Eventually a timer may not be needed and you can consciously and explicitly take on one role at a time. On video calls my closest friends and I determine how long we’d each like to be heard for, who’s timing, and who will be the listener first. It’s a smooth effortless process that leaves us both feeling deeply nourished by our time together. The typical format of a 1hr call with some of my friend begins with 5-10 mins of open conversation, 20 mins each to be heard each, then 5-10 mins open conversation at the end. Try it out and let me know how it goes!
4) Practice Asking to Enter Their World
We often start talking to people when they’re busy engaged in an activity expecting them to hear us. Sometimes we even call over to them from another room. This isn’t wrong or bad, but if you want to create psychological safety, getting someone’s attention before you engage with them is important.
Some prompts you can use are:
1) Just say their name and pause.
2) “(Name), are you available?”
3) “(Name), when you have a moment, can I talk to you?”
4) "(Name), I have a (insert intention) to share with you, are you available?”
Safe conversations by relationshipsfirst.org fills the intention in with things like frustrations or appreciations. That way, you allow the other person to check-in with themselves to see if they are ready to receive what you have to share.
We’re never obligated to give someone our attention. In that sense it’s important to distinguish between a request and a demand. Maybe my partner has a frustration to share with me, but I’ve had a particularly stressful day. It’s in both of our best interests to wait until I have the capacity to give them my attention fully. So when they ask to share their frustration with me I might respond, “Thanks for letting me know. I’d love to hear your frustration, but I’m at capacity right now. Could we make time for that tomorrow?”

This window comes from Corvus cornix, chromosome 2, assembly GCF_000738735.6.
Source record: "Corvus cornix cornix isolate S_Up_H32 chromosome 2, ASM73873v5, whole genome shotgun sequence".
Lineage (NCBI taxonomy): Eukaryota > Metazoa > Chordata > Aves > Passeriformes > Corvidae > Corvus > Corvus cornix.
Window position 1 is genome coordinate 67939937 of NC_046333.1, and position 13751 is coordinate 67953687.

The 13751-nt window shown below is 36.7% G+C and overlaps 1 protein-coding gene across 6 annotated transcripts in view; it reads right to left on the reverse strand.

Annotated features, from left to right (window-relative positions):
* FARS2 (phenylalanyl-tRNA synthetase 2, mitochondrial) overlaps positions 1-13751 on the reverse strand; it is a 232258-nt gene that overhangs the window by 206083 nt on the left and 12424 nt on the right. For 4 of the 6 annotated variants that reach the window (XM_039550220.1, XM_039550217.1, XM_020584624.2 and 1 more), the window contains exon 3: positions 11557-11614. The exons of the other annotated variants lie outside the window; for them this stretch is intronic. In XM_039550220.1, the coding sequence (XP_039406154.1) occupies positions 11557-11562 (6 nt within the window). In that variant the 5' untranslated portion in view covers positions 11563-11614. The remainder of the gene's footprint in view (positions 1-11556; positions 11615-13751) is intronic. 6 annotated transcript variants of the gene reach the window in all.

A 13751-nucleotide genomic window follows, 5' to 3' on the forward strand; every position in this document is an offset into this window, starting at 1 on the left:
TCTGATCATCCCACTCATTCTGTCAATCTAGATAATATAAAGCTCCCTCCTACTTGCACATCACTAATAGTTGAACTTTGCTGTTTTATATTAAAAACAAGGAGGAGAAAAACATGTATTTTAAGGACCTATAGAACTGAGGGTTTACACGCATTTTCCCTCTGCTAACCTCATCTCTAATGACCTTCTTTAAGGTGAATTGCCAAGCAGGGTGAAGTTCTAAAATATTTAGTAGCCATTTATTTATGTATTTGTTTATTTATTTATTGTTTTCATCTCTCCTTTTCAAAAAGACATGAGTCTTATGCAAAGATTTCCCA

This practice of asking to enter someone’s world might seem rigid at first, but like any new skill it takes getting used to. With practice it will feel natural, lead to more present conversations and greatly reduce misunderstanding.
5) Practice Suspending Judgment
We judge automatically so it takes practice to be aware of our judgments and not let them create a disconnect between the Listener and the Speaker. Suspending judgment is like meditating. We don’t try and stop our judgments, but rather use self-awareness to witness them and consciously let them go to maintain our attention on the Speaker.
It’s important to be aware that the confirmation bias is a function of our mind that listens for information that proves what we already believe. What are you listening for? The 4 Levels of Listening breaks down different aspects of what we can pay attention to when we’re listening. Most often, we’re listening to see if we agree or disagree, listening for a solution, or listening to respond.
Suspending judgment invites us to come from a place of, “I think I know, but maybe I don’t know.” A great way to suspend judgment is to practice humility and checking our assumptions.
6) Practice Check Your Assumptions
The story of This is Water by David Foster Wallace highlights what it’s like to live within our hidden assumptions, biases and blindspots: